GamesBeat

Gamer Book Report: Looking for Rapture in The Fountainhead

This summer I played BioShock for the first time. I liked it. A lot. I liked it so much I wrote three stories about it (my first impressions, a mid-to-late game summary and my final thoughts). Beyond the compelling gameplay, BioShock also delivered an interesting story set in an underwater city created by genius/madman Andrew Ryan who believed in the greatness of man above all else. His philosophy was not created for this game, however. It was inspired by the works of Ayn Rand (note the name similarity), particularly her novels The Fountainhead and Atlas Shrugged. With BioShock 2 coming out next year and a gap in my current reading schedule, I decided to pick up the first novel to learn more about her ideas.

Spoiler warning: I do mention the end of the book, although I don’t think that necessarily ruins the experience of reading the entire tale. I have purposely avoided identifying other, more significant plot developments to preserve the story.

 

The Fountainhead is a novel that I’ve heard great things about for my entire life without ever learning what the book was actually about. Had I not suffered an academic meltdown in high school I’m sure it would have been assigned reading, which means this might be the very first good thing to come out of that whole crisis. If I had read this book when I was seventeen I would have thrown it across the room out of frustration. I can just picture my miserable teenage self asking aloud: What do I know about architecture? Why should I care?

Let’s face it, The Fountainhead looks dreadful when summarized in any fashion and to a suburban kid with no interest in books that asked him to think about the world, the opening chapters about two architects engaging in a sort of professional rivalry just isn’t compelling unto itself. Of course I’m being unfair here. The Fountainhead is no more about architecture than Fight Club is about fighting. Just because something is there doesn’t make it central to the message of the story.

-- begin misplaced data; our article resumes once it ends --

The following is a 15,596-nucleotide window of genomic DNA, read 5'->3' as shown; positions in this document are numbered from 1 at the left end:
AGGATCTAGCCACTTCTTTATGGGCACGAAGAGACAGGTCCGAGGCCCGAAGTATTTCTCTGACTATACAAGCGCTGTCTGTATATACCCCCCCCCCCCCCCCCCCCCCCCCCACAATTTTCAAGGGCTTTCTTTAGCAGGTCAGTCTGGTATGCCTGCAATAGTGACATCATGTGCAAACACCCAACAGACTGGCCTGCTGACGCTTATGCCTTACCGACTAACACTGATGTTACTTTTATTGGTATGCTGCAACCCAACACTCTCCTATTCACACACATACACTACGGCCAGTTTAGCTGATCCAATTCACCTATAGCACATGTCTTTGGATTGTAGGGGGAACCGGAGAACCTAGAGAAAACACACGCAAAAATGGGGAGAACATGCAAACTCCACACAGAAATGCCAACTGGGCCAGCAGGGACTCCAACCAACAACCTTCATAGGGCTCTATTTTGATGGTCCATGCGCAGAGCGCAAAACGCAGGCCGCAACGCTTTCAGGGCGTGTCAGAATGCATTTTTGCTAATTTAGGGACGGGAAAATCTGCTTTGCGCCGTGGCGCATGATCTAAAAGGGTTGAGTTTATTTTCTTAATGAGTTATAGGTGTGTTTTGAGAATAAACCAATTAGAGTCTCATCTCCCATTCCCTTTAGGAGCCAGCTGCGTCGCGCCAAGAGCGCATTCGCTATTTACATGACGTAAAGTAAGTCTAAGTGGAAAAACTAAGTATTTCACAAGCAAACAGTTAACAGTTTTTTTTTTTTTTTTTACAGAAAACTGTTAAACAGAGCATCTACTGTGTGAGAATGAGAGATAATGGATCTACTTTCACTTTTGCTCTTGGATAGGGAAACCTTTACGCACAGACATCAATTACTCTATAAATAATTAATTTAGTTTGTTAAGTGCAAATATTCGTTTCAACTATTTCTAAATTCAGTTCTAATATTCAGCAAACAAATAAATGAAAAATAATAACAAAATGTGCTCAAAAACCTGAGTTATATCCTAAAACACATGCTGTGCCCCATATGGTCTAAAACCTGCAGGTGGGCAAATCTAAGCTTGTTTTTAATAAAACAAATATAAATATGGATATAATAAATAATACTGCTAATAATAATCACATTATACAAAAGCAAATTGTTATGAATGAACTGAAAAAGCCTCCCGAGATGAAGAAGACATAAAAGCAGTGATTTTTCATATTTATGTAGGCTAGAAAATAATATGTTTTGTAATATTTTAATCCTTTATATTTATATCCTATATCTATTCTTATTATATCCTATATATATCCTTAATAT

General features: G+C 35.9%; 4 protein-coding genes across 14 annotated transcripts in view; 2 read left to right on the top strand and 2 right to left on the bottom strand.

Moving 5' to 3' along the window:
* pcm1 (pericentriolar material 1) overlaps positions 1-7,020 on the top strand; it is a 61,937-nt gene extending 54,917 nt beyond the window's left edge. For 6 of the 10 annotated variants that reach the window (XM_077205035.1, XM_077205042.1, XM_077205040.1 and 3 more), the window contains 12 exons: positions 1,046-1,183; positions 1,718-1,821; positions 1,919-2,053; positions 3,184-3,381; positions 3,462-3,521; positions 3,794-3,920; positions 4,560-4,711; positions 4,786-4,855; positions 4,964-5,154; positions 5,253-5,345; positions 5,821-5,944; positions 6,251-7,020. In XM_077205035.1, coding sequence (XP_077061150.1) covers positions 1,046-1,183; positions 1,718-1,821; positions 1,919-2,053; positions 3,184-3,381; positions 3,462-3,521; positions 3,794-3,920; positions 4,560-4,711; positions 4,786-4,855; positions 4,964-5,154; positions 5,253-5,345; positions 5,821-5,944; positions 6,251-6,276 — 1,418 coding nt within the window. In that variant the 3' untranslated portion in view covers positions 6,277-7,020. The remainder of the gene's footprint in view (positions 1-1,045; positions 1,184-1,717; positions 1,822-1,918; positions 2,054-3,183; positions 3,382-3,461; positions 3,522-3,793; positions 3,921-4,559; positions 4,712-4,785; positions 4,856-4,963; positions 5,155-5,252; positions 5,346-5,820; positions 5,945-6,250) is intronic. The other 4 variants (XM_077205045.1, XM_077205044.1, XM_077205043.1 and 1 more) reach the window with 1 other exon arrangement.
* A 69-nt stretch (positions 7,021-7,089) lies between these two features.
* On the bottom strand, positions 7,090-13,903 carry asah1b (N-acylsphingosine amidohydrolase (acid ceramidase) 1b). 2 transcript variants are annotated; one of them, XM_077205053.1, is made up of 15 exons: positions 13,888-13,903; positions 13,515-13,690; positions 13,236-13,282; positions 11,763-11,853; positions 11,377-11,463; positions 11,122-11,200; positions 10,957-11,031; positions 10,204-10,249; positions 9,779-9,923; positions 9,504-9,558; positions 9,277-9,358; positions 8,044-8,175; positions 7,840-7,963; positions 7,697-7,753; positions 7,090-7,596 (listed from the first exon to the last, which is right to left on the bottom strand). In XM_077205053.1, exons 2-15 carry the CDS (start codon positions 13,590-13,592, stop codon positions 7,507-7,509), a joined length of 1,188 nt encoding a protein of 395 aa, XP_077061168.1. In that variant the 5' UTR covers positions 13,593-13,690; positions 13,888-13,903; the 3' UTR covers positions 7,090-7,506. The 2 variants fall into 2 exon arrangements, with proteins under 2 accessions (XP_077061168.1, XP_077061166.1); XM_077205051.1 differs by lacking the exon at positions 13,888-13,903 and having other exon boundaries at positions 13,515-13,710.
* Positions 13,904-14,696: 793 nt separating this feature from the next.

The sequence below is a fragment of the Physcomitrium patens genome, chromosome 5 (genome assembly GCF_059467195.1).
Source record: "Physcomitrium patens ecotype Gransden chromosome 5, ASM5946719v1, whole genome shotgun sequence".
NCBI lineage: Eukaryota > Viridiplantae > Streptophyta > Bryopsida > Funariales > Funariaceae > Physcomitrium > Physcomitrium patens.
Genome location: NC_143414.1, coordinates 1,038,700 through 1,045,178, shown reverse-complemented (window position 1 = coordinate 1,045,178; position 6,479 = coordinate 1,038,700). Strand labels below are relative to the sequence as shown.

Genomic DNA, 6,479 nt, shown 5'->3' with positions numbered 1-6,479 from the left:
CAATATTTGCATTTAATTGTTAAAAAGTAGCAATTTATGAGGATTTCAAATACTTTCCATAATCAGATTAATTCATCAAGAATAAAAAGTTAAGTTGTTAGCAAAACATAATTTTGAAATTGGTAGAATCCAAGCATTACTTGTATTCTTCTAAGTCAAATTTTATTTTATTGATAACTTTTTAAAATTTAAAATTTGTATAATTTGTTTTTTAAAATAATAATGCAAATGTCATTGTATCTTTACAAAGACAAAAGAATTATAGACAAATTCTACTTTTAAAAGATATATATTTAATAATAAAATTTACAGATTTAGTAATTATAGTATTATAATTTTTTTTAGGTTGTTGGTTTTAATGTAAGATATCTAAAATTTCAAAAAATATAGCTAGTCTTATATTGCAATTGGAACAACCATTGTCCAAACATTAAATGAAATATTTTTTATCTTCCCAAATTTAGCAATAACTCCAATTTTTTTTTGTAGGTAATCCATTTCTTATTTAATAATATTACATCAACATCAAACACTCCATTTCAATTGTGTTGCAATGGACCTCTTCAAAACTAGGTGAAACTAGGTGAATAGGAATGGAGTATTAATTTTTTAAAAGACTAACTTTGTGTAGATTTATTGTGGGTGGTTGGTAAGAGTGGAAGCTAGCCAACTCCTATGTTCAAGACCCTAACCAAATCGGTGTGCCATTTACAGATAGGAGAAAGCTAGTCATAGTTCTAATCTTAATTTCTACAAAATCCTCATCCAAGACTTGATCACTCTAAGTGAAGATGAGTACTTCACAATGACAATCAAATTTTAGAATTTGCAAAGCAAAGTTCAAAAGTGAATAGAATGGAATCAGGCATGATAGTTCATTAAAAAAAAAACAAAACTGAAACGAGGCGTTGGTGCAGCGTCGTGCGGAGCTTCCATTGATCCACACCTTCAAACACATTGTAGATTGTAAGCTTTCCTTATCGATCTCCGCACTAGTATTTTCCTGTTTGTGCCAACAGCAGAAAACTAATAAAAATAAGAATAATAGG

The real story is about man’s greatness, at least as perceived by author Ayn Rand. All of the protagonists share key philosophical ideals and habits that make them stand out above the rest of the characters, some of whom are actively portrayed as villains while others are merely weak and mediocre in the face of real, creative people. I found it kind of amazing that the characters the reader is supposed to care about all completely agree with each other throughout the book. Even when certain folks get divorced, there’s an amicability that is hard to believe.

More disturbingly, there’s a rape and the only consequence is that the victim falls completely and totally in love with her rapist. I guess I’m supposed to write this off as the product of another era where people had very different views of sexuality and women’s rights, but as a reader in 2009 it was a little hard for me to gloss over. At first I thought it was just rough consensual sex (she was certainly giving him looks before he made his move) but she later speaks of it as a rape. Again, maybe this is just semantics and in the 1930s “rape” simply didn’t carry the weight it does today. At that point women hadn’t even been voting for twenty years.

Aside from that unpleasantness, I found the story to be quite compelling. The story covers more than a decade of these characters’ lives yet Howard Roark, the central figure, remains virtually unchanged throughout. He’s introduced as a brilliant architectural student whose talents are dwarfed only by his stubbornness and the knowledge that he is right. His refusal to compromise or accept anyone else’s terms gets him thrown out of college and loses him countless jobs as an architect. As the book progresses, his fortunes rise and sink but he never does anything different. This impressed me immensely and kept me reading to see whether he would ever be accepted as a genius.

I don’t know a thing about buildings or construction but I got a strong impression of greatness from the descriptions of his work and I understood his disdain for paying homage to styles of the past simply because they are revered. I suppose this is an area where my philosophy and Ayn Rand’s converge. I’ve never been one to accept tradition alone as a valid reason to do something. It’s probably the single most irritating thing about living in Japan. All day long I am bombarded with empty words and habits that are tied to Japanese tradition. Most days I tune it out, but sometimes I wish I could just make them stop.